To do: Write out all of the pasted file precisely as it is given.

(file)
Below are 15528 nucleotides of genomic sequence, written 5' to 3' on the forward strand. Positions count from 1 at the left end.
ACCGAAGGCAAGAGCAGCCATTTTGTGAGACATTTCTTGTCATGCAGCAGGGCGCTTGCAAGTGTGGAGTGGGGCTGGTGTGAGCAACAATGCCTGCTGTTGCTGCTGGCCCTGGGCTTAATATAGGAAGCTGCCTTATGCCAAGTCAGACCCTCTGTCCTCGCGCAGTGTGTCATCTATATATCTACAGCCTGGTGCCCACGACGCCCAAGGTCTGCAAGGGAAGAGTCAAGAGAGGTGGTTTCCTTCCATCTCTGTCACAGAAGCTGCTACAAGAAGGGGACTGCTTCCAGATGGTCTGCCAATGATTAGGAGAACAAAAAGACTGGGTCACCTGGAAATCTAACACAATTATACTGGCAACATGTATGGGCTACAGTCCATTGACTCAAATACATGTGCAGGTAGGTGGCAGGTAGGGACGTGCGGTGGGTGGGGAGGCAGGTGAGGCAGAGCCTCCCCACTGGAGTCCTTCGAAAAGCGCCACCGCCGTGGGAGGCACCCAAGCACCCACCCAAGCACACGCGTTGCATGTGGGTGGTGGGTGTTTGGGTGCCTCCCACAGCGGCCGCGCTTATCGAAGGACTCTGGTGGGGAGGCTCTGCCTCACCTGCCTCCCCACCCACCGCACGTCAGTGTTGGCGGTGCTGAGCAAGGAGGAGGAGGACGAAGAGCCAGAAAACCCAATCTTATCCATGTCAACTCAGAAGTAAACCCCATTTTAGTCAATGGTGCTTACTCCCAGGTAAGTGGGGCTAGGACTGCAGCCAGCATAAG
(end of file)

Below are 15528 nucleotides of genomic sequence, written 5' to 3' on the forward strand. Positions count from 1 at the left end.
ACCGAAGGCAAGAGCAGCCATTTTGTGAGACATTTCTTGTCATGCAGCAGGGCGCTTGCAAGTGTGGAGTGGGGCTGGTGTGAGCAACAATGCCTGCTGTTGCTGCTGGCCCTGGGCTTAATATAGGAAGCTGCCTTATGCCAAGTCAGACCCTCTGTCCTCGCGCAGTGTGTCATCTATATATCTACAGCCTGGTGCCCACGACGCCCAAGGTCTGCAAGGGAAGAGTCAAGAGAGGTGGTTTCCTTCCATCTCTGTCACAGAAGCTGCTACAAGAAGGGGACTGCTTCCAGATGGTCTGCCAATGATTAGGAGAACAAAAAGACTGGGTCACCTGGAAATCTAACACAATTATACTGGCAACATGTATGGGCTACAGTCCATTGACTCAAATACATGTGCAGGTAGGTGGCAGGTAGGGACGTGCGGTGGGTGGGGAGGCAGGTGAGGCAGAGCCTCCCCACTGGAGTCCTTCGAAAAGCGCCACCGCCGTGGGAGGCACCCAAGCACCCACCCAAGCACACGCGTTGCATGTGGGTGGTGGGTGTTTGGGTGCCTCCCACAGCGGCCGCGCTTATCGAAGGACTCTGGTGGGGAGGCTCTGCCTCACCTGCCTCCCCACCCACCGCACGTCAGTGTTGGCGGTGCTGAGCAAGGAGGAGGAGGACGAAGAGCCAGAAAACCCAATCTTATCCATGTCAACTCAGAAGTAAACCCCATTTTAGTCAATGGTGCTTACTCCCAGGTAAGTGGGGCTAGGACTGCAGCCAGCATAAG